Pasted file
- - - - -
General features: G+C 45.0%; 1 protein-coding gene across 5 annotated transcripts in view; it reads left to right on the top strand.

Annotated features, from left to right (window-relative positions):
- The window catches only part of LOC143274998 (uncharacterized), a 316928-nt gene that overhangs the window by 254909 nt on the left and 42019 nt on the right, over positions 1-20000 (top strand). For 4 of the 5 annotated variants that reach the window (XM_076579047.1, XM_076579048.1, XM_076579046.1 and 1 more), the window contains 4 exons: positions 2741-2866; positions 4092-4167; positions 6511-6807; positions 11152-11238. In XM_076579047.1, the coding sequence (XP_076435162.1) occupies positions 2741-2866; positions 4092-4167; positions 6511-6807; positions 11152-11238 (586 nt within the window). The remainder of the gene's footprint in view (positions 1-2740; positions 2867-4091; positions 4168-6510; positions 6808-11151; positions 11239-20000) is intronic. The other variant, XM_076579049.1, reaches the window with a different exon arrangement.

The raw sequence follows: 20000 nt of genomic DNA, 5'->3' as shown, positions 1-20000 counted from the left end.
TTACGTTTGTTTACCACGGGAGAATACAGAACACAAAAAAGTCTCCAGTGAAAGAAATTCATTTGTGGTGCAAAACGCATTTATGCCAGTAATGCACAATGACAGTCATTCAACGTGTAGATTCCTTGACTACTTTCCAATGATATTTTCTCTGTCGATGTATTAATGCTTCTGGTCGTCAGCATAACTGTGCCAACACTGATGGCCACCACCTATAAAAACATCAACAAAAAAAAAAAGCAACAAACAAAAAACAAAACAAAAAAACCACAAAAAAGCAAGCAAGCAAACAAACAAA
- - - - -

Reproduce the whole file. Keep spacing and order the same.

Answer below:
General features: G+C 45.0%; 1 protein-coding gene across 5 annotated transcripts in view; it reads left to right on the top strand.

Annotated features, from left to right (window-relative positions):
- The window catches only part of LOC143274998 (uncharacterized), a 316928-nt gene that overhangs the window by 254909 nt on the left and 42019 nt on the right, over positions 1-20000 (top strand). For 4 of the 5 annotated variants that reach the window (XM_076579047.1, XM_076579048.1, XM_076579046.1 and 1 more), the window contains 4 exons: positions 2741-2866; positions 4092-4167; positions 6511-6807; positions 11152-11238. In XM_076579047.1, the coding sequence (XP_076435162.1) occupies positions 2741-2866; positions 4092-4167; positions 6511-6807; positions 11152-11238 (586 nt within the window). The remainder of the gene's footprint in view (positions 1-2740; positions 2867-4091; positions 4168-6510; positions 6808-11151; positions 11239-20000) is intronic. The other variant, XM_076579049.1, reaches the window with a different exon arrangement.

The raw sequence follows: 20000 nt of genomic DNA, 5'->3' as shown, positions 1-20000 counted from the left end.
TTACGTTTGTTTACCACGGGAGAATACAGAACACAAAAAAGTCTCCAGTGAAAGAAATTCATTTGTGGTGCAAAACGCATTTATGCCAGTAATGCACAATGACAGTCATTCAACGTGTAGATTCCTTGACTACTTTCCAATGATATTTTCTCTGTCGATGTATTAATGCTTCTGGTCGTCAGCATAACTGTGCCAACACTGATGGCCACCACCTATAAAAACATCAACAAAAAAAAAAAGCAACAAACAAAAAACAAAACAAAAAAACCACAAAAAAGCAAGCAAGCAAACAAACAAA